In discovering a menu plan, I have used a weekly and monthly plan. Though I no longer plan the full month in advance, I prefer to schedule our meals a week in advance on a monthly menu planner. I like the calendar in the kitchen and a place to add meals as I get inspiration.

1. Choose Meals

With my pantry, freezer, and refrigerator organized, I can “shop” from my food supply to create meals that I have in stock.

2. Assign Meals

Once I have a meal decided, I assign that meal to a day on my menu planner.

Sample Menu Plan

Sunday: 

B – Egg sandwiches with fruit cups

L – Roast beef in crock pot, mashed potatoes, vegetables, and bread

D – Pancakes and bacon

Monday:

B – Cereal and fruit

L – Pizza at school

D – Baked chicken, rice, and vegetables

3. Partial Meals

After assigning the meals I can make with the ingredients at home, I might have a few days left on my planner for the week. I continue to see what parts of meals I have in my food supply. For example, to make open-faced pork chop sandwiches I might have the pork chops, cream of chicken, and milk, but I lack the hamburger buns.

For these partial meals, I add the meal to my menu planner on a day after I plan to grocery shop. I then add the remaining items needed, in this case the hamburger buns, to my weekly grocery list. I then plan hamburgers or chicken patties for another meal to use the leftover hamburger buns before they spoil.

In using time wisely to prepare for the week and to save money on food items, I use what we have at home and then write down the missing items on my grocery list for pickup during the week.

Shopping your food supply may only generate a meal or two, at first. But as you build your stockpile, you will find more and more meals in your food supply. Start where you are and work from there, and the savings will come. Happy menu planning!

Question: What type of menu planner do you prefer?

Stockpile: Pasta and Vegetables

The term “stockpile” refers to items that have been purchased at rock bottom prices prior to needing the item. Some people use their garage, pantry, and linen closets to house their stockpile. I have a few places where my stockpile resides: pantry, outside freezer, garage, under the sink in the Master bathroom, and the Master bathroom linen closet. I keep food in the pantry, outside freezer, and the garage; and I place the toiletry and personal items under the sinks and in the linen closet of my Master bathroom. When I arrive home from shopping, I have a designated place to put my free to really inexpensive items that we will be using in the future.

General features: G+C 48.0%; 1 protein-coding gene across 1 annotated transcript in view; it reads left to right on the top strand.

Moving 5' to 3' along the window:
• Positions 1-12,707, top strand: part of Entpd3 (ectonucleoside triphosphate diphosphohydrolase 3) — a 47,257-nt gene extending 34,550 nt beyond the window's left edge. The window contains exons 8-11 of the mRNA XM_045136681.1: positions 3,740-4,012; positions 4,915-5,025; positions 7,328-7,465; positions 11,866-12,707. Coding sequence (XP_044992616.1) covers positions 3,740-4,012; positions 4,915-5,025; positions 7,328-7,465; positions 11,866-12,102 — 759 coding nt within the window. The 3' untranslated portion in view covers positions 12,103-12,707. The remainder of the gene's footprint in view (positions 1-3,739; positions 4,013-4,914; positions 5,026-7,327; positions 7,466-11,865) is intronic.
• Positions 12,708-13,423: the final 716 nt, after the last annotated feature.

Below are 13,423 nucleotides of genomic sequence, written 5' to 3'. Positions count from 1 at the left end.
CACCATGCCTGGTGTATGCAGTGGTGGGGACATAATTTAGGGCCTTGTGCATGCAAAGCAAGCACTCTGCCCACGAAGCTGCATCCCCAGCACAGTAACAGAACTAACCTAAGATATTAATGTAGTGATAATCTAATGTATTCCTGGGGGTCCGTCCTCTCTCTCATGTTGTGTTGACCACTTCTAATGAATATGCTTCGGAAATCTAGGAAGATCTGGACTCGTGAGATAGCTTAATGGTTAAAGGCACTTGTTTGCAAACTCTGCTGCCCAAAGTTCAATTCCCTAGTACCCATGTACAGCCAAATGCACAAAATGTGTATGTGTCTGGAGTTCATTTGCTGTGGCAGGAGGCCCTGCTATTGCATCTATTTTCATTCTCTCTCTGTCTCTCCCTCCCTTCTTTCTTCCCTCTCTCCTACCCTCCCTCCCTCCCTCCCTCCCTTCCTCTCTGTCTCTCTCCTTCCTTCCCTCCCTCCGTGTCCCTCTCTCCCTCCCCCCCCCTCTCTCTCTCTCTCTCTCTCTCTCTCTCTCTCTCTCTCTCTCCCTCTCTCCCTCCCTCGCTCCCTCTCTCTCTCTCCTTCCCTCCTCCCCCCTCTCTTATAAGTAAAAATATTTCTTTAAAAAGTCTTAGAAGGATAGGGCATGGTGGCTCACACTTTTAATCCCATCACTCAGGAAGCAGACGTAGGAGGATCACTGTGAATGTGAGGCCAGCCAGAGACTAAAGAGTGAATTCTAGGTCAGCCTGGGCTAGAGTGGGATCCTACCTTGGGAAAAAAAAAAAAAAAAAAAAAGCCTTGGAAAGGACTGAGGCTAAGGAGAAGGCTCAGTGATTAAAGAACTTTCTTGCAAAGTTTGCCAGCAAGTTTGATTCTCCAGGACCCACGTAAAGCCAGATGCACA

When I find a great deal on items we need, I buy ahead and place those items in one of the locations of my stockpile. For example, on Monday I shopped at Publix. (These sales prices ended on Tuesday and are no longer available. This breakdown is an example of using the sales to add to my stockpile.)

Here’s what I purchased:

4 boxes of Mueller’s Pasta – on sale buy one get one free or $.69 each. I used 2 coupons for $1 off 2 boxes which made them $.19 each. I consider $.25 or less a rock bottom price for pasta.

1 bottle Ken’s Steak House marinade (16 oz.) – on sale buy one get one free or $1.49 each. I used $1 off coupon from newspaper which brought the cost to $.49. With grilling season around the corner, this teriyaki marinade on chicken is a family favorite. My rock bottom price for marinades is $.75 or less. If I had had more coupons, I would have purchase more.

6 bags of Green Giant Valley Fresh Steamers – on sale buy one get one free or $1.19 each. I used 2 coupons for $1 off 2 bags which made 4 of the bags $.69 each. I also used 2 coupons for $.50 off one bag. Since this coupon doubled, I was able to get 2 bags for $.19 each. My goal is to purchase frozen vegetables for less than $1 per bag. This sale pairs with the coupons reached my rock bottom price.

2 containers of Friendship Sour Cream – on sale for $1.25 each. I used 2 coupons for $.55 each off which doubled. My final cost was $.70 each. My rock bottom price is $.99 for sour cream.

My total for these 13 items came to $5.57. I saved $20.69 with sales and coupons which was a savings of 79%. After celebrating my savings, I placed the pasta and marinade in my pantry, the sour cream in the refrigerator, and the frozen vegetables in my outside freezer. As I plan my menu, I now have an assortment of pasta and vegetables from which to choose as I feed my family.

Unlike some, my stockpile will not feed my family for 2 years. Since the sales typically run in a 6-week rotation, I can purchase at rock bottom prices enough items to last me the next 6 weeks. I will usually purchase only as many items for which I have coupons to get that rock bottom price. Since I am willing to wait for a sale, I will be patient and not make my broccoli and cheese soup until the half and half and cheese goes on sale.

You can stockpile even if you don’t have a lot of space. Just purchasing one extra item at a rock bottom price will be a savings to your grocery budget. Start small as you find a system that works for you!

Next week, I will explain more about rock bottom prices, and how I determine that price for my family.